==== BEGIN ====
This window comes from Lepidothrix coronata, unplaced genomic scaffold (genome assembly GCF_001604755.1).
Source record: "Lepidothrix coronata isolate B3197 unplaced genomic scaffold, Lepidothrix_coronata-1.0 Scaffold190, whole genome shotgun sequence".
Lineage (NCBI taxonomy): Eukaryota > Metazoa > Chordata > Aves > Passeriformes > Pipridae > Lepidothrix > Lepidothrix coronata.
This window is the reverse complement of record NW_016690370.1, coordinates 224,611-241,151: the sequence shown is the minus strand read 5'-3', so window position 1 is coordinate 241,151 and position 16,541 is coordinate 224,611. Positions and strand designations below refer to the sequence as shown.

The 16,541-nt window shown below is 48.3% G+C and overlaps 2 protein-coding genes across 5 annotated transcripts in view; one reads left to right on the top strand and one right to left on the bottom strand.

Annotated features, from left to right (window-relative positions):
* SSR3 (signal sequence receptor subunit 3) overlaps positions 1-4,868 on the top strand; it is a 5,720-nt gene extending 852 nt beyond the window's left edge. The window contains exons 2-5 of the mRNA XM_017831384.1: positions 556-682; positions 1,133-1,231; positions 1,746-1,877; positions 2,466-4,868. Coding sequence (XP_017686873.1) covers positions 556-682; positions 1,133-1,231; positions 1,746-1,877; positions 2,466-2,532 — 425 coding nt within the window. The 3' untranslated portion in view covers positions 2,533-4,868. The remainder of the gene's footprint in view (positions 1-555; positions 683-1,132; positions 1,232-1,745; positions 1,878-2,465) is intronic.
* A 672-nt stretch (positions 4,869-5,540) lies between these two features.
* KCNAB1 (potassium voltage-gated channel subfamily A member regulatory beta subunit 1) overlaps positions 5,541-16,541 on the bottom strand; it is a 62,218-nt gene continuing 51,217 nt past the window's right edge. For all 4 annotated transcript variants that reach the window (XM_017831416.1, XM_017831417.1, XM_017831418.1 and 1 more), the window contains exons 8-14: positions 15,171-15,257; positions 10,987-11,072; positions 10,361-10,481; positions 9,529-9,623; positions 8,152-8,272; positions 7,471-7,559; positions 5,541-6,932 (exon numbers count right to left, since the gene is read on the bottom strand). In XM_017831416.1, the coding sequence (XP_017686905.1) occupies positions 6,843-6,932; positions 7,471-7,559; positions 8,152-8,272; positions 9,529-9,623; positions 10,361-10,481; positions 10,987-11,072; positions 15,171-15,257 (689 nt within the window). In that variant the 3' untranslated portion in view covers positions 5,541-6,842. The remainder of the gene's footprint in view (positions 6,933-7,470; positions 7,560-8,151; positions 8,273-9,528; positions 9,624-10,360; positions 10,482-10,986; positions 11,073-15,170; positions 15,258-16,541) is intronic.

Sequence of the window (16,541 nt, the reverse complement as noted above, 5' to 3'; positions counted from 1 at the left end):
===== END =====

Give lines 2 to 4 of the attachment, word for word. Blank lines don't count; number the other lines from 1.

Source record: "Lepidothrix coronata isolate B3197 unplaced genomic scaffold, Lepidothrix_coronata-1.0 Scaffold190, whole genome shotgun sequence".
Lineage (NCBI taxonomy): Eukaryota > Metazoa > Chordata > Aves > Passeriformes > Pipridae > Lepidothrix > Lepidothrix coronata.
This window is the reverse complement of record NW_016690370.1, coordinates 224,611-241,151: the sequence shown is the minus strand read 5'-3', so window position 1 is coordinate 241,151 and position 16,541 is coordinate 224,611. Positions and strand designations below refer to the sequence as shown.